Drip… Drip… Drip…
The chaos, the noise, it’s all gone now. The demons have left the building. The death and destruction left to settle behind them.
That wasn’t actually true. There were two left: Jackson was here, Jackson and the demon he’d created in her.
She didn’t need to be bitten to feel the wound fester. This bite was deeper and colder than any zombie could ever reach. Shavian could feel as the cold creped in and her soul died, her faith questioned at the core.
She wanted to believe Jackson’s death would restore her faith, but somewhere inside her, she knew better. This was revenge, simple, wicked and sweet. Never would a dessert taste as good as this.
The pistol was warm against the small of her back, tucked in the waistband of her pants. She wanted to believe it was Higgins’ warmth. She knew it wasn’t, she just didn’t want to think about it. The girl wanted it to be his hand pushing her along and willing her to this final deadly confrontation. Then it would be over she didn’t care about anything after that.
It was slow going. She couldn’t walk the halls without drawing attention from the demons that hadn’t followed the rest. Most of them had run into the garage. She’d watched as Fipps smashed through the security gates and pushed out into the grounds beyond and the undead had followed after. It was the noise and distraction she needed to avoid being caught. She climbed into the rafters atop large cooling pipes that ran from room to room. Once needed to keep nuclear warheads in check, they’d become as dead as the rest of this facility when the U.S. down-sized its nuclear program.
She was thankful for her slender stature. Without it this would have been impossible.
Jackson had used the commotion as well, staying out of sight till there was only the small trickle. He’d worked his way back through the building. It was hard to follow him from up in the pipes, but she didn’t needed to keep him in sight to know where he was going. There was only one place a man like him would go right now: the armory.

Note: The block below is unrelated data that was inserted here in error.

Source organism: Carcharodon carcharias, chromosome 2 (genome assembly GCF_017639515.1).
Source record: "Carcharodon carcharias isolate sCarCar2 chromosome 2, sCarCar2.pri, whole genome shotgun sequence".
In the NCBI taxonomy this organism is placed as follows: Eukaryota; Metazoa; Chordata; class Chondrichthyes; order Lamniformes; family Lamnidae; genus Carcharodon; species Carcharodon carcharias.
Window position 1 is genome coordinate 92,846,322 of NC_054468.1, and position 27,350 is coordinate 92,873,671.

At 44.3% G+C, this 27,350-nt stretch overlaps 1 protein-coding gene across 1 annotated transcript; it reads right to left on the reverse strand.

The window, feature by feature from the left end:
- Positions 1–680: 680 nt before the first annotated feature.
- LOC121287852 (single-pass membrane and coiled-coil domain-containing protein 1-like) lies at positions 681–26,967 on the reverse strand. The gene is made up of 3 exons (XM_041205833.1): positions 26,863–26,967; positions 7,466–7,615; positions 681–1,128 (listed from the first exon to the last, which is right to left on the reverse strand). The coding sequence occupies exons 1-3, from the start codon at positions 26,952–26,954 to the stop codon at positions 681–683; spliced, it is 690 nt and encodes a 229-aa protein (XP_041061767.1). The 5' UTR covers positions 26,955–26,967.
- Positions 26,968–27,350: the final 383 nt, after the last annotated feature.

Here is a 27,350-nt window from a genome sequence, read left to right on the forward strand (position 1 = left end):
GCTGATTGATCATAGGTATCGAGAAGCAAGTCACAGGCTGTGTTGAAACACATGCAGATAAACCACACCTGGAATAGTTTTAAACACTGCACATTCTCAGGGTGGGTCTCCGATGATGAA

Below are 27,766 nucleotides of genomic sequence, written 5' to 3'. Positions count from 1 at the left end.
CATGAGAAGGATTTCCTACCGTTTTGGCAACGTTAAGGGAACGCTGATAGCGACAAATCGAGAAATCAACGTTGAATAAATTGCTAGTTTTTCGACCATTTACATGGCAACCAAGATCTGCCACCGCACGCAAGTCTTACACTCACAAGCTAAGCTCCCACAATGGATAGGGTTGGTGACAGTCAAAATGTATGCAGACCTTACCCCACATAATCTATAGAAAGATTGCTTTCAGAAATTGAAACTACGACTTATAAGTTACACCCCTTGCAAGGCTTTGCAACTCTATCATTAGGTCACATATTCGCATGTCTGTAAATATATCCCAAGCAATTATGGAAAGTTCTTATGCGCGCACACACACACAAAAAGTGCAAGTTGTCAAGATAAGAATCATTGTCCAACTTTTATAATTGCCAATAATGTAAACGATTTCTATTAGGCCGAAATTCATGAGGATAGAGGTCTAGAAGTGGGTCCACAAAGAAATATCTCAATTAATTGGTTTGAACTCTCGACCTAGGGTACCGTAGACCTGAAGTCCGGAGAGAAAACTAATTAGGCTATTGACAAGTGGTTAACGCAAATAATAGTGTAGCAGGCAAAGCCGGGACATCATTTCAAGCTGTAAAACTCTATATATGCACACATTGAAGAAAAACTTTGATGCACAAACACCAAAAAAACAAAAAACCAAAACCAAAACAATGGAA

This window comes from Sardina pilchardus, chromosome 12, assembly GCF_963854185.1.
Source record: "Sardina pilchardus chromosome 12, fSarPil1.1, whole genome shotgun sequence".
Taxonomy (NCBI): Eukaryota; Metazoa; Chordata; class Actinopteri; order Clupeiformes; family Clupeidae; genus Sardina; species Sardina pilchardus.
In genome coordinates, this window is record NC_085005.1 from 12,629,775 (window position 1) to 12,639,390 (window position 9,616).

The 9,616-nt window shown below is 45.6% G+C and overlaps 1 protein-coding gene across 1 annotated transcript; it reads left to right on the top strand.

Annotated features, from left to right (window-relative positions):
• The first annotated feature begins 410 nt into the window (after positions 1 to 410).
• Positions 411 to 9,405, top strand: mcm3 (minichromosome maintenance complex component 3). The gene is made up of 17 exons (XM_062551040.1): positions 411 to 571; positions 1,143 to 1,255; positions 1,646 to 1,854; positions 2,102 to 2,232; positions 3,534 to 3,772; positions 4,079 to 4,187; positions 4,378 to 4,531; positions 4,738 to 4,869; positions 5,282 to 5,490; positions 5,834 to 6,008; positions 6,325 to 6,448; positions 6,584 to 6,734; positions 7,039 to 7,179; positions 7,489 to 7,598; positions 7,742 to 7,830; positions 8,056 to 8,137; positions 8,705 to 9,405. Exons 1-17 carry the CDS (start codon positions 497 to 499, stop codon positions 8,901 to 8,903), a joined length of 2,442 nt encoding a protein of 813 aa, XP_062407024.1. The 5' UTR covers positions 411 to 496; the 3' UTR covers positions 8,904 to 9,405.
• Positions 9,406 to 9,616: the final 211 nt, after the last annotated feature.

Shavian moved slowly towards the secured room. She’d heard him pushing his way through already upset bins of gear, muttering to himself and she could only make out a few words. They meant nothing to her; they were the last words of a dead man. He could make his peace in the next life, if there was one.
No longer able to crawl along the pipes because none of them led into the armory, she swung down and, cat-like, she dropped onto the officer’s table by the door. The room was a bloody mess. Whoever was on duty at the time of the breach didn’t last long: their blood splattered the walls and streaked the floor leading back out. They must have been dragged along, a meal on the go.
Shavian slid to the edge of the desk, her feet perched on either side of the corner, as if spending so much time in the air made her uncomfortable to walk on the floor like a normal person. She could see him moving along the back of the room. Pulling the gun from the waistband of her medical scrubs she kissed the top of the barrel. Then slowly, one boot at a time she slipped down onto the blood stained ground.
Moving through the broken security doors she walked heel to toe for the back of the locker room. There he waited for her to finish this. She’s careful to step over fallen rifles and lose grenades left in a mad scramble to arm the doomed living.
Stepping around the corner, Jackson turned wide-eyed as the redhead walked towards him, her pistol raised, centered on his forehead. She has him dead to rights, and she liked the sound of that. Still she didn’t pull the trigger. Falling backwards, Jackson raised his newly acquired rifle and pulled the trigger. It was pointed right at her chest.
The click was loud, but not as loud as the gunshot that didn’t come. Jackson looked at the rifle in disbelief trying to understand what had just happened. What could have possibly gone wrong?
Shavian smiled. “Thank you,” she said. Lowering her gun she pulled the trigger. Unlike his rifle, Higgins’ gun fired, the bullet seeking true, searching to end the bastard that killed its owner. It would have killed him too, if the Baron didn’t stepped between them. The undead Brit took the bullet right in the chest, through the velvet jacket. “This is becoming a bloody habit,” he muttered darkly.
Jackson didn’t need a second miracle to know what to do. He ran, diving through the door before Shavian knew what was happening.
“No!” she shrieked, “Why!” She tried to chase after him, but the Baron took her by the shoulder and pushed her roughly into a shelf.
“No, no, no, it was mine, I had him,” she muttered, not even caring about anything else. She laid against the shelf, limp, only held up by the undead man’s grip on her. “Why?” she whispered.
“Much like your lord,” he smiled with his gray teeth, “I work in mysterious ways.”